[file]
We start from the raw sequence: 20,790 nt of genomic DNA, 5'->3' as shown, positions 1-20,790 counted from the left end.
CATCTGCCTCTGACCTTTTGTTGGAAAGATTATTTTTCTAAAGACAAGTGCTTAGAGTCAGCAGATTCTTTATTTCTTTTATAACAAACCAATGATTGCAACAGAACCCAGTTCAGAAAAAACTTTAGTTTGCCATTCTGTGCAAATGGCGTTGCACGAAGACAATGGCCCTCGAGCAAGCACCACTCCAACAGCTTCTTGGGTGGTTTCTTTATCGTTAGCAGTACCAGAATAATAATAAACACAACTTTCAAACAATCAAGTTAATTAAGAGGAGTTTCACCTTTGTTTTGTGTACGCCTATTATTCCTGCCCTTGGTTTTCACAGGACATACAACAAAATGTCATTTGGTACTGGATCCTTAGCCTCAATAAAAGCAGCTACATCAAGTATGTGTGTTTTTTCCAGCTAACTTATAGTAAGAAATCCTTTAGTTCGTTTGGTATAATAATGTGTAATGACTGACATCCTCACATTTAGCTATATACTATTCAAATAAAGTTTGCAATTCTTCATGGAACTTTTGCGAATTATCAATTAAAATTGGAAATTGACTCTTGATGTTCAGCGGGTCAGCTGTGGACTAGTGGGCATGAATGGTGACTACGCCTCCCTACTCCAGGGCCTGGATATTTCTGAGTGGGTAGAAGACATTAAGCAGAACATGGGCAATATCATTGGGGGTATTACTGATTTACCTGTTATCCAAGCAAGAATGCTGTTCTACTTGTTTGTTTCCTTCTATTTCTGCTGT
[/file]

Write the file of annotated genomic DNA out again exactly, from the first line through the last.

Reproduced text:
We start from the raw sequence: 20,790 nt of genomic DNA, 5'->3' as shown, positions 1-20,790 counted from the left end.
CATCTGCCTCTGACCTTTTGTTGGAAAGATTATTTTTCTAAAGACAAGTGCTTAGAGTCAGCAGATTCTTTATTTCTTTTATAACAAACCAATGATTGCAACAGAACCCAGTTCAGAAAAAACTTTAGTTTGCCATTCTGTGCAAATGGCGTTGCACGAAGACAATGGCCCTCGAGCAAGCACCACTCCAACAGCTTCTTGGGTGGTTTCTTTATCGTTAGCAGTACCAGAATAATAATAAACACAACTTTCAAACAATCAAGTTAATTAAGAGGAGTTTCACCTTTGTTTTGTGTACGCCTATTATTCCTGCCCTTGGTTTTCACAGGACATACAACAAAATGTCATTTGGTACTGGATCCTTAGCCTCAATAAAAGCAGCTACATCAAGTATGTGTGTTTTTTCCAGCTAACTTATAGTAAGAAATCCTTTAGTTCGTTTGGTATAATAATGTGTAATGACTGACATCCTCACATTTAGCTATATACTATTCAAATAAAGTTTGCAATTCTTCATGGAACTTTTGCGAATTATCAATTAAAATTGGAAATTGACTCTTGATGTTCAGCGGGTCAGCTGTGGACTAGTGGGCATGAATGGTGACTACGCCTCCCTACTCCAGGGCCTGGATATTTCTGAGTGGGTAGAAGACATTAAGCAGAACATGGGCAATATCATTGGGGGTATTACTGATTTACCTGTTATCCAAGCAAGAATGCTGTTCTACTTGTTTGTTTCCTTCTATTTCTGCTGT